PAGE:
With Mayor Terry Seitz’s announcement he is resigning at the end of the year, a caucus will be held to determine who will finish out his term.
State Senator Mark Messmer, the current chair of the Dubois County Republican party, is organizing the caucus now and anticipates it will be held after Christmas. The caucus will be made up of representatives from each of the 13 precincts in Jasper. During the caucus, they will vote on the appointment to finish the final year of Mayor Seitz’s term.
Candidates must fill out and send an official declaration of candidacy form to Messmer at 795 E. Scherle Lane in Jasper. Forms are available at the Dubois County Clerk’s Office and at Messmer’s office at Messmer Mechanical in Jasper.
Submission must be in at least 72 hours before the caucus. Candidates must live in the City of Jasper and must have voted Republican the last time they voted in a primary.
Messmer stated he had received a call from Councilwoman Nancy Eckerle with her interest to be considered. “I think she is a fine candidate,” he said. “But it is up to the other precinct members to vote on her.”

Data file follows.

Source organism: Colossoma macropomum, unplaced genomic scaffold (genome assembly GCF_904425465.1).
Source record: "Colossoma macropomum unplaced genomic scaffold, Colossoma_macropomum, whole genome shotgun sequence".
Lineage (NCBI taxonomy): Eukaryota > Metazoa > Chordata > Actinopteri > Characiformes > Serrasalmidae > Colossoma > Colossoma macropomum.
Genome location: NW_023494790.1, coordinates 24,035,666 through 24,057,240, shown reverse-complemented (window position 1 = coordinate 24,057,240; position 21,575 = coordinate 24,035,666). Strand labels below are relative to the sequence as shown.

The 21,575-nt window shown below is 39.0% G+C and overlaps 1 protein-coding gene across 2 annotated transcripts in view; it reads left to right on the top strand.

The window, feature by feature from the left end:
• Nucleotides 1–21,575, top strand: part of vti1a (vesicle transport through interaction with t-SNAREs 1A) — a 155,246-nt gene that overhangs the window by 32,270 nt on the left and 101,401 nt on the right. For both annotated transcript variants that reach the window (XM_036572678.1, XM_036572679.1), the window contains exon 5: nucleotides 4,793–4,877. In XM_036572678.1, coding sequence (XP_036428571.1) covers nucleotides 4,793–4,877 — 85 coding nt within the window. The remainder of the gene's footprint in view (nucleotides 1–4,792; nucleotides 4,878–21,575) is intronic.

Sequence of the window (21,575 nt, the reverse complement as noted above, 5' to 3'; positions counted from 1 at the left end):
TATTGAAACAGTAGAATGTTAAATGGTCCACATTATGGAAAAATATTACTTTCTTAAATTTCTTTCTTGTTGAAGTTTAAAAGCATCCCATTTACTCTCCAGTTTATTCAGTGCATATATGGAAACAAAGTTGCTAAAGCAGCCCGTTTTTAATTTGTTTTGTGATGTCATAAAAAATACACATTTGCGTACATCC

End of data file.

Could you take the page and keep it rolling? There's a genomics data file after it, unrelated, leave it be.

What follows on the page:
Eckerle has served as the Jasper Chamber Executive Director and was elected to office in 2015. She did not answer calls or messages for comment this morning.
Councilman Kevin Manley stated he was considering putting his name in for the position but would be taking the weekend to consider it before announcing his decision.
At first Councilman Dean Vonderheide said he didn’t feel he could serve in his other capacities effectively if he were to take on the role of mayor but after receiving some urging to consider it during the day Thursday, he stated he would consider throwing his hat in the ring. In addition to being president of the Jasper Public Library board of directors, Vonderheide also has a burgeoning business he’s developing at the family’s Haysville farm, White River Hops. He started the business after retiring from Kimball International.
Councilman John Bell stated he would not seek the office either noting his own life/work balance as an issue. He is also a business owner and serves on several commissions with the city. He added he would not be running for re-election in 2019.
After a vote is held, the new mayor will be sworn in January 1 or 2.
Update: The story originally stated Manley and Vonderheide were not going to consider the position but both subsequently called after the story was published to let us know they had reconsidered because of the number of calls he had received to put their names in.